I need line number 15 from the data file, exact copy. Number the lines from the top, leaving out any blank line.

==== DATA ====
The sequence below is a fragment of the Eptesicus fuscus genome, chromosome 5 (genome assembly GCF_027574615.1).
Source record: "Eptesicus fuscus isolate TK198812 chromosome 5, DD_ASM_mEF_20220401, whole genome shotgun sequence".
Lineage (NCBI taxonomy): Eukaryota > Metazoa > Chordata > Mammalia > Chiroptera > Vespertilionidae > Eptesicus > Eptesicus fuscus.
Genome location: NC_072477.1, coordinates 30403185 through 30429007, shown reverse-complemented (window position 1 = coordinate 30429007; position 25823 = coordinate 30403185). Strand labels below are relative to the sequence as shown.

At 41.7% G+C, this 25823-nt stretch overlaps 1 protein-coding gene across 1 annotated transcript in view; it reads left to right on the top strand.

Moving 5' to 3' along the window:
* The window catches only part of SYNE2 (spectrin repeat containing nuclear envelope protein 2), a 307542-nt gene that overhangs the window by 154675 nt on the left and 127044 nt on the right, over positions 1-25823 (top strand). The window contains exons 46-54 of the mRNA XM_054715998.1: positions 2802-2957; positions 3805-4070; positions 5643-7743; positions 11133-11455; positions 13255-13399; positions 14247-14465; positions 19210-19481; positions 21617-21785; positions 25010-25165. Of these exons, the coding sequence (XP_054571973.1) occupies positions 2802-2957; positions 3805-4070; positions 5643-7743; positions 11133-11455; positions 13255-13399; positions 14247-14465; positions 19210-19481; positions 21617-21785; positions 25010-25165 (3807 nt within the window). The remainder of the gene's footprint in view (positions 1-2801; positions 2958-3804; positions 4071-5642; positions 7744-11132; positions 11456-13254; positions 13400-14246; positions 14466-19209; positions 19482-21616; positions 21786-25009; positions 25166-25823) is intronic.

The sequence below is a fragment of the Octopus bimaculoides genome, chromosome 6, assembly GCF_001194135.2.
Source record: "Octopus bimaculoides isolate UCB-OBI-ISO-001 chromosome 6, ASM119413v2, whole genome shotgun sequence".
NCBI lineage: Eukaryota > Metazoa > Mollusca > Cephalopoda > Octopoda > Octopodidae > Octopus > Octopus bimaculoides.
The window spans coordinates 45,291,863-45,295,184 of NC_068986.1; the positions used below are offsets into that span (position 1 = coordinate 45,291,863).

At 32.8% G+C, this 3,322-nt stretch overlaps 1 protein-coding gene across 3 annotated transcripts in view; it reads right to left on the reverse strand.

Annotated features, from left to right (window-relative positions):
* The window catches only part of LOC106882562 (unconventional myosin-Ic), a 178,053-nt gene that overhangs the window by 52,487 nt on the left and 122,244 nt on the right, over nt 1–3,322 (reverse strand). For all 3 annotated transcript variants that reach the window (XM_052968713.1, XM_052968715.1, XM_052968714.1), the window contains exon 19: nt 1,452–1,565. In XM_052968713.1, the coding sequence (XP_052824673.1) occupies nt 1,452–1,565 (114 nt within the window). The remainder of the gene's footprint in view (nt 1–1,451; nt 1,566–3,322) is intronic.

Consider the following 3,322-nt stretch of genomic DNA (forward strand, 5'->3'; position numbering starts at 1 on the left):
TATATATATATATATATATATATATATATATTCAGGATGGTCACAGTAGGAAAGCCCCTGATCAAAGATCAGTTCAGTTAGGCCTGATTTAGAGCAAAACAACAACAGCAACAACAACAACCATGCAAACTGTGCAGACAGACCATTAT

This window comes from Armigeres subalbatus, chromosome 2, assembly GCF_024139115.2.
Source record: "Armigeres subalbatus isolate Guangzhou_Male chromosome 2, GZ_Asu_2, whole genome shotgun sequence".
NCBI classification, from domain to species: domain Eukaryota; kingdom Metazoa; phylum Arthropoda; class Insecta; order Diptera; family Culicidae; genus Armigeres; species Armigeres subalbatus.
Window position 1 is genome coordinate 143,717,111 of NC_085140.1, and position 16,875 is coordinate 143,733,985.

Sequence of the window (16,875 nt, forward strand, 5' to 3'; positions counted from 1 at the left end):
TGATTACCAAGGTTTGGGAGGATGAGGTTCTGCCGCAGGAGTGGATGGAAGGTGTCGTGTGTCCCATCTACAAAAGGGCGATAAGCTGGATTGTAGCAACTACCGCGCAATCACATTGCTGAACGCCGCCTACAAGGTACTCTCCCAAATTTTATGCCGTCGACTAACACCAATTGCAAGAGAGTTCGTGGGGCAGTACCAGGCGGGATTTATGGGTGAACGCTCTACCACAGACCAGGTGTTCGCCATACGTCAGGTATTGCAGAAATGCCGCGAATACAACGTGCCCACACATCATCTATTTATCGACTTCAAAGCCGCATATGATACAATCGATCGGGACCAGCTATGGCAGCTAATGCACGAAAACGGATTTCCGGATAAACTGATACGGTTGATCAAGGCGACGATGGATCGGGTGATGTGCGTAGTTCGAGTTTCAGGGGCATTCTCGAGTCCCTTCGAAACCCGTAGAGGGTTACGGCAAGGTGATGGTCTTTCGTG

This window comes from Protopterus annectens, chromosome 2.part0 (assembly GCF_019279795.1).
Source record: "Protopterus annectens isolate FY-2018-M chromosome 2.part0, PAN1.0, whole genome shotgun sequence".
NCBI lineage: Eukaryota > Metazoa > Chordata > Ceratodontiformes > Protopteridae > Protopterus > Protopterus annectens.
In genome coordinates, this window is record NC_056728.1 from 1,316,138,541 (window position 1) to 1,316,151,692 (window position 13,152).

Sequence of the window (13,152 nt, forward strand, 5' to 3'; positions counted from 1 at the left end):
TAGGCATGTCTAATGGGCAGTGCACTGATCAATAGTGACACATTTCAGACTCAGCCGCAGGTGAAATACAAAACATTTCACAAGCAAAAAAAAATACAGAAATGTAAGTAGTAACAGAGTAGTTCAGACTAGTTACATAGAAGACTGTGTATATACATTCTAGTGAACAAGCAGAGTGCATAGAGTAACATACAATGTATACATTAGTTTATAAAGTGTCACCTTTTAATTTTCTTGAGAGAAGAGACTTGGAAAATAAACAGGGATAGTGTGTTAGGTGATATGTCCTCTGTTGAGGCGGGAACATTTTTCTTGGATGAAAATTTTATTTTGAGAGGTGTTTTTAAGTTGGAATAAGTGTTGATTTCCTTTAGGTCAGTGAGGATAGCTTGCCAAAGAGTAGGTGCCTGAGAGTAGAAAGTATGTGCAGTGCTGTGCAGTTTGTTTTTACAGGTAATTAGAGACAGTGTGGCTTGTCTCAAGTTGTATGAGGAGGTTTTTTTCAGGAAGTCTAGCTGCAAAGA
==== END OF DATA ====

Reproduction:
Consider the following 3,322-nt stretch of genomic DNA (forward strand, 5'->3'; position numbering starts at 1 on the left):